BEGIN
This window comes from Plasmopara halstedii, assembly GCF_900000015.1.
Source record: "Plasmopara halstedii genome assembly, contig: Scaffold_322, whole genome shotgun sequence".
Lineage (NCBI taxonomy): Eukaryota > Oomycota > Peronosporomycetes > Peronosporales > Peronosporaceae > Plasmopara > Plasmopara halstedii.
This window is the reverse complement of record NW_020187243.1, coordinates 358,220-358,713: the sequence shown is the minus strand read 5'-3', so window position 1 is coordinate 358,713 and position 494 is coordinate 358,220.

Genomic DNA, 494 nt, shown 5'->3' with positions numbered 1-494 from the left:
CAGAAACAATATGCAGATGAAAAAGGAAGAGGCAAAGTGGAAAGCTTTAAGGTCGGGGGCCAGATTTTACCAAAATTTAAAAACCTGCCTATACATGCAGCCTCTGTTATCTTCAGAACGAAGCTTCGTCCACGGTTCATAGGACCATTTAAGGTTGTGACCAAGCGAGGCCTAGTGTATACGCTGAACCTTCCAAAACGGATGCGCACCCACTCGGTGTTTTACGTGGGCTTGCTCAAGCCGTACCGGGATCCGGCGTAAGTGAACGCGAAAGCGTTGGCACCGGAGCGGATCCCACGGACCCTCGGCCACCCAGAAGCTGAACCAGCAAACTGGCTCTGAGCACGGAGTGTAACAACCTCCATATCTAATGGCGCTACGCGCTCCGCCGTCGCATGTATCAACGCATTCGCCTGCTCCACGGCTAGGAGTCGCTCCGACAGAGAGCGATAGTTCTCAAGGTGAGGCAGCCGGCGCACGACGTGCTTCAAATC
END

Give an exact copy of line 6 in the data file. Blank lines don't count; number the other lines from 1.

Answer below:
CAGAAACAATATGCAGATGAAAAAGGAAGAGGCAAAGTGGAAAGCTTTAAGGTCGGGGGCCAGATTTTACCAAAATTTAAAAACCTGCCTATACATGCAGCCTCTGTTATCTTCAGAACGAAGCTTCGTCCACGGTTCATAGGACCATTTAAGGTTGTGACCAAGCGAGGCCTAGTGTATACGCTGAACCTTCCAAAACGGATGCGCACCCACTCGGTGTTTTACGTGGGCTTGCTCAAGCCGTACCGGGATCCGGCGTAAGTGAACGCGAAAGCGTTGGCACCGGAGCGGATCCCACGGACCCTCGGCCACCCAGAAGCTGAACCAGCAAACTGGCTCTGAGCACGGAGTGTAACAACCTCCATATCTAATGGCGCTACGCGCTCCGCCGTCGCATGTATCAACGCATTCGCCTGCTCCACGGCTAGGAGTCGCTCCGACAGAGAGCGATAGTTCTCAAGGTGAGGCAGCCGGCGCACGACGTGCTTCAAATC